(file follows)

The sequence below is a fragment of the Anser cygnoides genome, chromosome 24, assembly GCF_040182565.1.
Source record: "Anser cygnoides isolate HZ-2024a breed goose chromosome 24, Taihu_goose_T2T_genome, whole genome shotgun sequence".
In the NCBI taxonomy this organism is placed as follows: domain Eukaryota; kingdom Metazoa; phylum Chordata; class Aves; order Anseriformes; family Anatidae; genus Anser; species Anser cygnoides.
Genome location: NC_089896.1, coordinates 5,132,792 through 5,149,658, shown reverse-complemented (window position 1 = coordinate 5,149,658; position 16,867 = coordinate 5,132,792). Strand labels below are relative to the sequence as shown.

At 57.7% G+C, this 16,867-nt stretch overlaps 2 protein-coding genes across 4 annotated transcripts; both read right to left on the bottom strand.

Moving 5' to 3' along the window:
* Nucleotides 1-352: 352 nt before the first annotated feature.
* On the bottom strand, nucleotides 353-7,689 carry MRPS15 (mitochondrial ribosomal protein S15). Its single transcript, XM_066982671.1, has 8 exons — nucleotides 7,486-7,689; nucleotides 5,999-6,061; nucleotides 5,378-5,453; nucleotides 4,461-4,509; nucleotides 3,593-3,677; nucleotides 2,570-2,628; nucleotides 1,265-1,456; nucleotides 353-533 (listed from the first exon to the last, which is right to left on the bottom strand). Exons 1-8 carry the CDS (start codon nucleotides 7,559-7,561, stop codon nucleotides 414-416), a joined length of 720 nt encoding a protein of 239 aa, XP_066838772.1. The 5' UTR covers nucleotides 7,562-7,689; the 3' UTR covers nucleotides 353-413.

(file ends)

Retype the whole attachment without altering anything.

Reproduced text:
The sequence below is a fragment of the Anser cygnoides genome, chromosome 24, assembly GCF_040182565.1.
Source record: "Anser cygnoides isolate HZ-2024a breed goose chromosome 24, Taihu_goose_T2T_genome, whole genome shotgun sequence".
In the NCBI taxonomy this organism is placed as follows: domain Eukaryota; kingdom Metazoa; phylum Chordata; class Aves; order Anseriformes; family Anatidae; genus Anser; species Anser cygnoides.
Genome location: NC_089896.1, coordinates 5,132,792 through 5,149,658, shown reverse-complemented (window position 1 = coordinate 5,149,658; position 16,867 = coordinate 5,132,792). Strand labels below are relative to the sequence as shown.

At 57.7% G+C, this 16,867-nt stretch overlaps 2 protein-coding genes across 4 annotated transcripts; both read right to left on the bottom strand.

Moving 5' to 3' along the window:
* Nucleotides 1-352: 352 nt before the first annotated feature.
* On the bottom strand, nucleotides 353-7,689 carry MRPS15 (mitochondrial ribosomal protein S15). Its single transcript, XM_066982671.1, has 8 exons — nucleotides 7,486-7,689; nucleotides 5,999-6,061; nucleotides 5,378-5,453; nucleotides 4,461-4,509; nucleotides 3,593-3,677; nucleotides 2,570-2,628; nucleotides 1,265-1,456; nucleotides 353-533 (listed from the first exon to the last, which is right to left on the bottom strand). Exons 1-8 carry the CDS (start codon nucleotides 7,559-7,561, stop codon nucleotides 414-416), a joined length of 720 nt encoding a protein of 239 aa, XP_066838772.1. The 5' UTR covers nucleotides 7,562-7,689; the 3' UTR covers nucleotides 353-413.